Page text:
So thousands of people in the Los Angeles Jewish community learned last week after Rabbi David Wolpe got up on his pulpit, opened his mouth and unleashed a storm.
Wolpe, spiritual leader at the Conservative Sinai Temple in West Los Angeles, delivered a series of sermons that stressed the importance of faith in the face of doubt. To illustrate that doubt, he reiterated the findings of the vast majority of biblical archaeologists who dispute the historical accuracy of the Bible stories, including the Exodus.
Los Angeles Times staff writer Teresa Watanabe used Wolpe's sermons as a jumping-off point for examining the current academic debate in the field of biblical archaeology. The lead quote came from one of Wolpe's sermons: "The truth is," Wolpe reportedly said, "that virtually every modern archeologist who has investigated the story of the Exodus, with very few exceptions, agrees that the way the Bible describes the Exodus is not the way it happened, if it happened at all."
The story ran on Friday, during the Passover holiday, page one, column one, under the headline, "Doubting the Story of Exodus."
"Everybody was in shock," reported Elazar Muskin, rabbi at the Orthodox congregation Young Israel of Century City. Muskin, a contributing writer to The Journal, set aside his prepared sermon and instead addressed the issues Wolpe raised. At synagogues throughout the area, many had similar reactions. "Everybody was talking about it," said a congregant at Stephen S. Wise Temple. "Many people were upset."
Even at progressive shuls on Saturday morning, congregants were asking, "Did he have to do it during Passover?"
Radio talk show host Dennis Prager spent almost two hours fielding calls from across the region, and let callers know of his own strong disagreement with Wolpe (see page 11).
By Monday morning, Wolpe found himself, in the words of one admirer, "in the eye of the hurricane." Many congregants expressed their support for the nationally renowned rabbi and author, whom they credit with invigorating synagogue life through new programming and eloquent sermonizing. Others took him to task for raising such doubts in the first place, and on Passover, and in the LA Times. Temple Sinai needed to add an additional phone line at the rabbi's study to handle the number of incoming calls.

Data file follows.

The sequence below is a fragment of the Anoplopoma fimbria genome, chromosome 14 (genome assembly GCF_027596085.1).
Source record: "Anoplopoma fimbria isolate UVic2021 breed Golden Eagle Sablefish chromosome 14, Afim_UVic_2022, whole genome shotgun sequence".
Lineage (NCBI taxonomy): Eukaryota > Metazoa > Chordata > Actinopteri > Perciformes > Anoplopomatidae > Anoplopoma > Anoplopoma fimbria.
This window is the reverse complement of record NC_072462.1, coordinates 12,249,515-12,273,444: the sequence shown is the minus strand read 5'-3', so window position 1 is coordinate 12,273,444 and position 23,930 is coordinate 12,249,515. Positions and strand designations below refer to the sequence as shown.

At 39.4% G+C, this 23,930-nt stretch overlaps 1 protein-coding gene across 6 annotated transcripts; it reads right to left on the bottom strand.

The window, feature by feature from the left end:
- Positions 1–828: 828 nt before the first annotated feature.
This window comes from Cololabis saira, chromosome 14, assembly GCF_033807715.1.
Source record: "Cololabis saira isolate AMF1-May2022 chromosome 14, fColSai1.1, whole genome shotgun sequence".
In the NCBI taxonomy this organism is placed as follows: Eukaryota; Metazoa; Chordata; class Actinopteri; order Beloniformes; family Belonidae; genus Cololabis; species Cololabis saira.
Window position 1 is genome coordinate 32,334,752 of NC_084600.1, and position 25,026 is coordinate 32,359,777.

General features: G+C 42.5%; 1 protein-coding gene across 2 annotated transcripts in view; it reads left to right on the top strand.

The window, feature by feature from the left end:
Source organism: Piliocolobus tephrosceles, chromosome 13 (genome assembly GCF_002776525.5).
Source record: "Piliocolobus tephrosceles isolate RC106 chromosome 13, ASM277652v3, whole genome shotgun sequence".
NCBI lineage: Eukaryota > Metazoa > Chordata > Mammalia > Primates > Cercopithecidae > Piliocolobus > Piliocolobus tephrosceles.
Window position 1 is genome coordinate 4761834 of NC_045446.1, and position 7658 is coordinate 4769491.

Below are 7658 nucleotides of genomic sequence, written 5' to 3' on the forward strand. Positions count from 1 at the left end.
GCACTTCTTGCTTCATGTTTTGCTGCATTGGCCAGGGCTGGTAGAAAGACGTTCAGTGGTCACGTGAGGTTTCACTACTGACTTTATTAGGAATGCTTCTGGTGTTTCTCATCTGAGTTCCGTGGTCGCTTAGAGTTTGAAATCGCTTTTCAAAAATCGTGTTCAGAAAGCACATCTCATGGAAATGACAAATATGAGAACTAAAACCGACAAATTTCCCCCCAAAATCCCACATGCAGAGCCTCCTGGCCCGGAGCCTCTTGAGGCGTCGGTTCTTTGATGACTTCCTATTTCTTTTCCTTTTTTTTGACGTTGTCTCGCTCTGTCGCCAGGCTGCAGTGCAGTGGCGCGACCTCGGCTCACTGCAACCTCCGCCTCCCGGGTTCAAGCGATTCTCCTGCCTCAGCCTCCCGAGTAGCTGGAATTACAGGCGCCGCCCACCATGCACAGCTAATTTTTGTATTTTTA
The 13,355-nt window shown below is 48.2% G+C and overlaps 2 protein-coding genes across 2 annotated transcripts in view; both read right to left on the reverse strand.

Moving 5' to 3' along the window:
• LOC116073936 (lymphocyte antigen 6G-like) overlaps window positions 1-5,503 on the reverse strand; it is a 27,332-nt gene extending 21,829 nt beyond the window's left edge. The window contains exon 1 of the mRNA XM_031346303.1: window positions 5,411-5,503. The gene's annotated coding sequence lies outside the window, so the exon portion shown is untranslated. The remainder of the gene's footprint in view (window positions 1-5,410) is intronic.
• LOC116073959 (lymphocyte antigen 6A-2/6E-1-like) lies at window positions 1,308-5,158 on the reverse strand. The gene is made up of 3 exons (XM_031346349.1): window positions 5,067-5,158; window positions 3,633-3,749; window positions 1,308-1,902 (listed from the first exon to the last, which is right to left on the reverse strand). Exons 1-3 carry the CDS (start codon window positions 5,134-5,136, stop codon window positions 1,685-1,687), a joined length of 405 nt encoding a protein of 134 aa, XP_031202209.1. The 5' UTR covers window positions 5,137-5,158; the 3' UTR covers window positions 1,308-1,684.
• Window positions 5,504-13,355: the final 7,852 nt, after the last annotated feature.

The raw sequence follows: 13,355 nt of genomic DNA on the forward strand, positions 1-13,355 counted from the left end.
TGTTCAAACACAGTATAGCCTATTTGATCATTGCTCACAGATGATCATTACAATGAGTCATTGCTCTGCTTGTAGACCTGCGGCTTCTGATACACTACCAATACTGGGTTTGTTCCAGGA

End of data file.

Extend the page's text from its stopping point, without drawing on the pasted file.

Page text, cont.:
At the Times, writer Watanabe herself caught the edge of the storm. The article came about, she said, after her meeting several weeks ago with visiting Israeli archaeologist Dan Bahat (The Journal profiled Bahat on March 16). Watanabe, who is a non-practicing Christian, was fascinated by Bahat's assertion that archaeology casts serious doubt on the Exodus. She began preparing an article on the subject, and contacted area rabbis to interview them. Wolpe said he was delivering a series of sermons which examined faith in light of cutting edge archaeological research, and Watanabe showed up to hear them. "There have been people who were shocked or angered or hurt [by the article]," she told me. "I in no way tried to undermine anyone's faith. I really am sorry if I hurt anyone."
The controversy, then, came as a cold slap to all parties.
Wolpe confronted those who believe in the literal veracity of a beloved Bible story with the reality that there is no archaeological proof that it occurred.
In turn, he was confronted by the reality that a great many of his fellow Jews of all stripes disagree with him vehemently.
And those of us who, like Wolpe, believe that historical facts can be confronted as a way to deepen and enrich our faith, faced the reality that the Conservative, Reconstructionist and Reform movements must do a better job of explaining themselves, even to some of their members. Why should learned Jews be shocked that a Conservative rabbi would espouse opinions which are well within the mainstream of his movement?
In his sermons, Wolpe was practicing a wonderfully Jewish tradition of critical inquiry into faith that dates back at least to Baruch Spinoza, who in 17th century Holland challenged the sacred authorship of the Torah. Wolpe may be feeling alone these days, but he's in good company.
Modern archaeology is not infallible, but it's not some anti-religious hoax, either. The fact that the vast majority of serious archaeological scholars doubt Exodus happened as it is described means that it is at the very least legitimate to pose the questions Wolpe did. "Five-hundred years ago we believed the world was flat. Now we know it's round," Jerome Berman, executive director of the California Museum of Ancient Art, told me. "Could we be wrong about that? Yeah, but not about the fact that it's not flat."
I would urge those whose faith is strong enough to confront these issues to attend "The Archaeology of Ancient Israel," a series of four lectures Berman's museum is offering beginning May 14 and featuring some of the world's top Biblical archaeologists. (Call the museum at 818-762-5500 for details.)
Those who think Wolpe weakens the faith by raising these issues need only look at the tremendous success he has had in drawing a new generation of Jews to his synagogue. Discoveries in genetics, cloning, artificial intelligence and, yes, archaeology, will require rabbis who are willing to reconcile what we know with what we believe.
Wolpe knows what he is doing, and Jewish life in this city is the richer for it. Bring on the hurricane.